“You know, some people measure their years from New Year’s Eve to New Year’s Eve. We seem to measure our years from U2 show to U2 show. Well, this year, at least.”
The above statement is what I said to Mrs. NH as we were heading back to our hotel, hot on the heels of our 2nd U2 show in a little over a year. Overcome by the sense of euphoria and muscle fatigue that comes with 3-4 hours standing in the middle of a stadium with 70,000 of your closest friends, I reflected on the past year. Monday night’s show was a fitting way to cap a year that has been less than business as usual for the NH clan.
The show was really one of the best I have seen by this band. Having been lucky enough to catch them six times live since 1997, I’m getting to know what a really good U2 show is and this was one of them. I entered the stadium with slightly lowered expectations. After Bono’s 50th birthday and the US tour-scotching back surgery coupled with a complete lackluster performance on the U2 360 from Pasadena DVD, I thought my rock and roll heroes might have lost the magic.
Luckily, they proved me wrong and opened a huge can of awesomeness in the stadium on a Monday night and even moved yours truly to exclaim, “They’re on fire!” Bono’s voice sounded like he was about 25 as he hit every high note and sang every lyric. Larry Mullen’s snares sounded more like pistols as the percussive effect of each shot cracked through the air. Adam Clayton’s bass was unusually “dirty” and really stood out in the sound mix giving some needed oomph to a road worn set list. Finally, even though he was plagued by technical glitches, the Edge made up for it by playing like it was his last show. Chords growled from his armory of guitars and he seemed to wrestle each one like a live serpent, as he set the cool Vienna evening ablaze.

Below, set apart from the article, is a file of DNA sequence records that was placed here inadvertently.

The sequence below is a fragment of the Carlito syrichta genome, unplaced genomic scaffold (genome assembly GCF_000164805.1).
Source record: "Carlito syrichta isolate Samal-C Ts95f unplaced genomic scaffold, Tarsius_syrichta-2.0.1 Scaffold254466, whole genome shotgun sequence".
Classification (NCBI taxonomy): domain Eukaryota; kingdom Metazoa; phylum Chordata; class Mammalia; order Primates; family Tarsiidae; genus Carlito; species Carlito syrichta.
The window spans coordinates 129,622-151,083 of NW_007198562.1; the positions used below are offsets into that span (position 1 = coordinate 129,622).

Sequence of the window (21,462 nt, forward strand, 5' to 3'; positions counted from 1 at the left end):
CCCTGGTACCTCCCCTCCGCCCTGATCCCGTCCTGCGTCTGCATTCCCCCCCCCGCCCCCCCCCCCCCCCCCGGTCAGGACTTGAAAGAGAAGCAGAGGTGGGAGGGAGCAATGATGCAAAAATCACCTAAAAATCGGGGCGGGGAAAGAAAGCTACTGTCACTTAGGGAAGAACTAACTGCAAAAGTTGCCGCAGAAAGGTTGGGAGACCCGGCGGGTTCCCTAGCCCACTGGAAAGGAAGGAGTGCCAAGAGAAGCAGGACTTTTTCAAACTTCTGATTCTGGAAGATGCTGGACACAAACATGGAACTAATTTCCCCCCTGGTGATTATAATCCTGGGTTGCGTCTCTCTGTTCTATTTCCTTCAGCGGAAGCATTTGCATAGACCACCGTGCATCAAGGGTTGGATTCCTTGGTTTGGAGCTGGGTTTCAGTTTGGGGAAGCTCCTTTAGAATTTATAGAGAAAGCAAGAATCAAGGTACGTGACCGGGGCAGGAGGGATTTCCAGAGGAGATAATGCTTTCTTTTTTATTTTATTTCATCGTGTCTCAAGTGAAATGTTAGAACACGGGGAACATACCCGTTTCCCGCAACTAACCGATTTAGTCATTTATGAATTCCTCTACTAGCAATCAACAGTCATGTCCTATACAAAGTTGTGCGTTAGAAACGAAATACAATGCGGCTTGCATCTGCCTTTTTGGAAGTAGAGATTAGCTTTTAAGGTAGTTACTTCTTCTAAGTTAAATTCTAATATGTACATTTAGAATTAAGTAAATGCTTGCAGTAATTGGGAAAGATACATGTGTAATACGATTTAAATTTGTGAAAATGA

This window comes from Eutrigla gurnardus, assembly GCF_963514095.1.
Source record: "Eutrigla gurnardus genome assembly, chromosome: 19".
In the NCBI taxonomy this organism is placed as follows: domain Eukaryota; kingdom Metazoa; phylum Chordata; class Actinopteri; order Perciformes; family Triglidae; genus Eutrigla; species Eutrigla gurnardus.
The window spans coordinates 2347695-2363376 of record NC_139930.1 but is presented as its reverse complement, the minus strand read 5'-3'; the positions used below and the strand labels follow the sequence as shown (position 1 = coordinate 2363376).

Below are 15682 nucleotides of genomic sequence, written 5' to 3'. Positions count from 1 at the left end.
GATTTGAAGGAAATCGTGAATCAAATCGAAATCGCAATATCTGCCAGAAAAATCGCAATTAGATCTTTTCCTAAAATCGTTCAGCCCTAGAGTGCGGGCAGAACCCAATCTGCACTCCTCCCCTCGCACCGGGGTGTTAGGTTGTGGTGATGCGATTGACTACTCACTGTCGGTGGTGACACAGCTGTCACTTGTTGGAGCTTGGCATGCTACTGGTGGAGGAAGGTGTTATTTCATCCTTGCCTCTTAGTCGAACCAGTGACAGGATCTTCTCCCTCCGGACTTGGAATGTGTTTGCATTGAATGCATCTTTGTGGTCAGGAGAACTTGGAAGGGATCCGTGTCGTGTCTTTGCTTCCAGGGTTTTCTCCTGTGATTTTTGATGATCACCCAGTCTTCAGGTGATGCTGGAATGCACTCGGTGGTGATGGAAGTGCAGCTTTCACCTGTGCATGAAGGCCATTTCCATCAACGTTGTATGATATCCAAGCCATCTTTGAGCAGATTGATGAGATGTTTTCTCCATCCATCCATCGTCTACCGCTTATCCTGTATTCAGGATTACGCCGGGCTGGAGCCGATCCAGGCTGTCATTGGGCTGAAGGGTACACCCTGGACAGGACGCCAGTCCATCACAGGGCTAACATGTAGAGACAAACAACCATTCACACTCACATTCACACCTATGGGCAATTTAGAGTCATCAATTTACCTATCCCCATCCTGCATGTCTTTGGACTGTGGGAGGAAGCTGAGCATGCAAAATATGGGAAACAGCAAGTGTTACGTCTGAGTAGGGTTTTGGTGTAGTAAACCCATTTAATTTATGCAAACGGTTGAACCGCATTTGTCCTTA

The 360 tour has settled into a nice groove. The band is no longer in awe of its own stage and has learned to instead concentrate on playing the best version of each song. The sound coming from the “claw” was crisper than ever with lows that rumbled my jeans – even in the center of a crowd of 20,000 punters on the floor.
But I would be wildly negligent if I didn’t comment a little further on Bono himself. This is a man that has had ups and downs this year and is back with a vengeance. His aforementioned voice punctuated the songs and his movement around the stage gave the whole show the theatrical boost that had been missing last year in Berlin. Shades of the ZooTV tour were in his delivery of “Until the End of the World” on this night. That transformed the song from merely rocking to something with infinitely deeper layers that even caused my mind to dip into the spiritual, Biblical strata of this 5 minute rock song. This was U2, after all.
One gets the feeling that this band has seen the end of the world over the past year. And like they always have, they bring it to the stage to put your world in perspective even if only for a few fleeting moments on one night in late August.
Happy New Year.